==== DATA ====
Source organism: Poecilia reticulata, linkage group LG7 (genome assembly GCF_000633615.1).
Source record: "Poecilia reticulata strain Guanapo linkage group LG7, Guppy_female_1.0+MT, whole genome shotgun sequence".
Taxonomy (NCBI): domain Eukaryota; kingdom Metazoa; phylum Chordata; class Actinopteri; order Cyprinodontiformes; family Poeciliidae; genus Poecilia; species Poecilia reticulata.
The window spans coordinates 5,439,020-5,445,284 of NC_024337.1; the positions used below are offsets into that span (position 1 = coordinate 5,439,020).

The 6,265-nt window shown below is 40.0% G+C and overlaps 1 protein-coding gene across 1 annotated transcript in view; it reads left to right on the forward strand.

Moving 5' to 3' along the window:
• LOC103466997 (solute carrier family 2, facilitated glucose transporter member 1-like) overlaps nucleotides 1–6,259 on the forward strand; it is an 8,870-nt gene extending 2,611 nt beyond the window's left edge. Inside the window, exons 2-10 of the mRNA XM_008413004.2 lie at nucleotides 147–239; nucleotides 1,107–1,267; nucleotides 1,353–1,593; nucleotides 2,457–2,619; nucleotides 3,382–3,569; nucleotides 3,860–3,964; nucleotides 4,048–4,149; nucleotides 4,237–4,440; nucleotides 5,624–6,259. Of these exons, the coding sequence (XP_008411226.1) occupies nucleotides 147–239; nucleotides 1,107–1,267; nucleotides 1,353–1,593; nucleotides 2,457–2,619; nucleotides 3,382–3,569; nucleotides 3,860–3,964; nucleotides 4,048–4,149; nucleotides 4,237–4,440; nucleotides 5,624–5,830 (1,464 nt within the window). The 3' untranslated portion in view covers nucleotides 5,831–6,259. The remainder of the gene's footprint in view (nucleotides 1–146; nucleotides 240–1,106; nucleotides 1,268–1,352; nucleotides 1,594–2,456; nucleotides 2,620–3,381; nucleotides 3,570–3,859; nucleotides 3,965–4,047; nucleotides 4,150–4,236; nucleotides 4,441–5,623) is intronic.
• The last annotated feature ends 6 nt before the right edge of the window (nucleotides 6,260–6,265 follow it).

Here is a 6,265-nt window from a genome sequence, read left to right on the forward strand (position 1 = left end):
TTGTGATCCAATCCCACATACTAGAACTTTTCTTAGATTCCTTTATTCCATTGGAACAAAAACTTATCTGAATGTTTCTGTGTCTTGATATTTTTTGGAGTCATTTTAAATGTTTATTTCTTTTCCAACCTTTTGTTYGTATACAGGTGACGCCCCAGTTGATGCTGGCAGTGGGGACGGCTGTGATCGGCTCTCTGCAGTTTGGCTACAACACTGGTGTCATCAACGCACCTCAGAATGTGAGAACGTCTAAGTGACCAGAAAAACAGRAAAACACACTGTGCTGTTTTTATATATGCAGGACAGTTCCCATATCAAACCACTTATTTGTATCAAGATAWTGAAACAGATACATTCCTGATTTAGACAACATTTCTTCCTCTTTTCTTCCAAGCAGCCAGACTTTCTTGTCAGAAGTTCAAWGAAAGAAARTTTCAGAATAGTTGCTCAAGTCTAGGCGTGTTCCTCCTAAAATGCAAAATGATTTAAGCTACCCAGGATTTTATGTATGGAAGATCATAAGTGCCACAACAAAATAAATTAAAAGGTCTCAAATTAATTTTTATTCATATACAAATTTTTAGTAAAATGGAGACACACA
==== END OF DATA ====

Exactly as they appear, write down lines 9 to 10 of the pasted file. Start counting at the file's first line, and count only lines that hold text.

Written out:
Here is a 6,265-nt window from a genome sequence, read left to right on the forward strand (position 1 = left end):
TTGTGATCCAATCCCACATACTAGAACTTTTCTTAGATTCCTTTATTCCATTGGAACAAAAACTTATCTGAATGTTTCTGTGTCTTGATATTTTTTGGAGTCATTTTAAATGTTTATTTCTTTTCCAACCTTTTGTTYGTATACAGGTGACGCCCCAGTTGATGCTGGCAGTGGGGACGGCTGTGATCGGCTCTCTGCAGTTTGGCTACAACACTGGTGTCATCAACGCACCTCAGAATGTGAGAACGTCTAAGTGACCAGAAAAACAGRAAAACACACTGTGCTGTTTTTATATATGCAGGACAGTTCCCATATCAAACCACTTATTTGTATCAAGATAWTGAAACAGATACATTCCTGATTTAGACAACATTTCTTCCTCTTTTCTTCCAAGCAGCCAGACTTTCTTGTCAGAAGTTCAAWGAAAGAAARTTTCAGAATAGTTGCTCAAGTCTAGGCGTGTTCCTCCTAAAATGCAAAATGATTTAAGCTACCCAGGATTTTATGTATGGAAGATCATAAGTGCCACAACAAAATAAATTAAAAGGTCTCAAATTAATTTTTATTCATATACAAATTTTTAGTAAAATGGAGACACACA